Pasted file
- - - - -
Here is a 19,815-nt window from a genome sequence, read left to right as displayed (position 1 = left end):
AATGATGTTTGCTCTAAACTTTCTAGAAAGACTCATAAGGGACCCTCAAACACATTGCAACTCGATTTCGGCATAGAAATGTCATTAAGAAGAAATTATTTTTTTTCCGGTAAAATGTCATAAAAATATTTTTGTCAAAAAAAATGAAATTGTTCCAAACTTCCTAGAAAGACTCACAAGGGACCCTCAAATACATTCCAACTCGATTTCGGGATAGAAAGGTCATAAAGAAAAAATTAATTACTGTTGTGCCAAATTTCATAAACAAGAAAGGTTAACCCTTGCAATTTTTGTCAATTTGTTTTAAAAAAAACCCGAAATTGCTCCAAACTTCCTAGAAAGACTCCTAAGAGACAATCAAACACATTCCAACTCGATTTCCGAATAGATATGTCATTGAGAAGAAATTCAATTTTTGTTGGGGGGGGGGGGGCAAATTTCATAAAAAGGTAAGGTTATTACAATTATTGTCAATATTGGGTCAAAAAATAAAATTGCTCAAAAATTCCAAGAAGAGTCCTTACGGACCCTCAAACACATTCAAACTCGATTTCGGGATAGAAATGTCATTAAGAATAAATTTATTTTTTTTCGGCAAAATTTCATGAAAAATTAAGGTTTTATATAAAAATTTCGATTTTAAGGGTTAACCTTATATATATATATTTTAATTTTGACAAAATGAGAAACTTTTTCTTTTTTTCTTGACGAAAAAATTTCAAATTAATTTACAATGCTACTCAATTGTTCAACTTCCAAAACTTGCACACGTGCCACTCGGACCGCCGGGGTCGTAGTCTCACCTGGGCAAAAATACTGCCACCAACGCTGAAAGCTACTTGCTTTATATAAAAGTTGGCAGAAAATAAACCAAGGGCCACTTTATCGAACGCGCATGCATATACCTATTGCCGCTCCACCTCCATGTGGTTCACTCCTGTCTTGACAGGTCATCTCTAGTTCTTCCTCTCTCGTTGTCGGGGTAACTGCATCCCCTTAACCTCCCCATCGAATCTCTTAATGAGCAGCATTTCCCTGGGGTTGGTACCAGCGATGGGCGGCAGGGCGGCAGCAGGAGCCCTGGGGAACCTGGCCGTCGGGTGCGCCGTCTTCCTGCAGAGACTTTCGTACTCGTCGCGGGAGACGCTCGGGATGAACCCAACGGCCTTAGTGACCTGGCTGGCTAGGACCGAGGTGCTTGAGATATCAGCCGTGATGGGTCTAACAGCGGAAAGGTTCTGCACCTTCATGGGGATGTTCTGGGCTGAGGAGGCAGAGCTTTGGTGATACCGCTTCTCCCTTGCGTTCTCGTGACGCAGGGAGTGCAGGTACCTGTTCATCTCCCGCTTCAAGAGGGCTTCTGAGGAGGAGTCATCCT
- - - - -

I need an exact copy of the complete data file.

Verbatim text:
Here is a 19,815-nt window from a genome sequence, read left to right as displayed (position 1 = left end):
AATGATGTTTGCTCTAAACTTTCTAGAAAGACTCATAAGGGACCCTCAAACACATTGCAACTCGATTTCGGCATAGAAATGTCATTAAGAAGAAATTATTTTTTTTCCGGTAAAATGTCATAAAAATATTTTTGTCAAAAAAAATGAAATTGTTCCAAACTTCCTAGAAAGACTCACAAGGGACCCTCAAATACATTCCAACTCGATTTCGGGATAGAAAGGTCATAAAGAAAAAATTAATTACTGTTGTGCCAAATTTCATAAACAAGAAAGGTTAACCCTTGCAATTTTTGTCAATTTGTTTTAAAAAAAACCCGAAATTGCTCCAAACTTCCTAGAAAGACTCCTAAGAGACAATCAAACACATTCCAACTCGATTTCCGAATAGATATGTCATTGAGAAGAAATTCAATTTTTGTTGGGGGGGGGGGGGCAAATTTCATAAAAAGGTAAGGTTATTACAATTATTGTCAATATTGGGTCAAAAAATAAAATTGCTCAAAAATTCCAAGAAGAGTCCTTACGGACCCTCAAACACATTCAAACTCGATTTCGGGATAGAAATGTCATTAAGAATAAATTTATTTTTTTTCGGCAAAATTTCATGAAAAATTAAGGTTTTATATAAAAATTTCGATTTTAAGGGTTAACCTTATATATATATATTTTAATTTTGACAAAATGAGAAACTTTTTCTTTTTTTCTTGACGAAAAAATTTCAAATTAATTTACAATGCTACTCAATTGTTCAACTTCCAAAACTTGCACACGTGCCACTCGGACCGCCGGGGTCGTAGTCTCACCTGGGCAAAAATACTGCCACCAACGCTGAAAGCTACTTGCTTTATATAAAAGTTGGCAGAAAATAAACCAAGGGCCACTTTATCGAACGCGCATGCATATACCTATTGCCGCTCCACCTCCATGTGGTTCACTCCTGTCTTGACAGGTCATCTCTAGTTCTTCCTCTCTCGTTGTCGGGGTAACTGCATCCCCTTAACCTCCCCATCGAATCTCTTAATGAGCAGCATTTCCCTGGGGTTGGTACCAGCGATGGGCGGCAGGGCGGCAGCAGGAGCCCTGGGGAACCTGGCCGTCGGGTGCGCCGTCTTCCTGCAGAGACTTTCGTACTCGTCGCGGGAGACGCTCGGGATGAACCCAACGGCCTTAGTGACCTGGCTGGCTAGGACCGAGGTGCTTGAGATATCAGCCGTGATGGGTCTAACAGCGGAAAGGTTCTGCACCTTCATGGGGATGTTCTGGGCTGAGGAGGCAGAGCTTTGGTGATACCGCTTCTCCCTTGCGTTCTCGTGACGCAGGGAGTGCAGGTACCTGTTCATCTCCCGCTTCAAGAGGGCTTCTGAGGAGGAGTCATCCT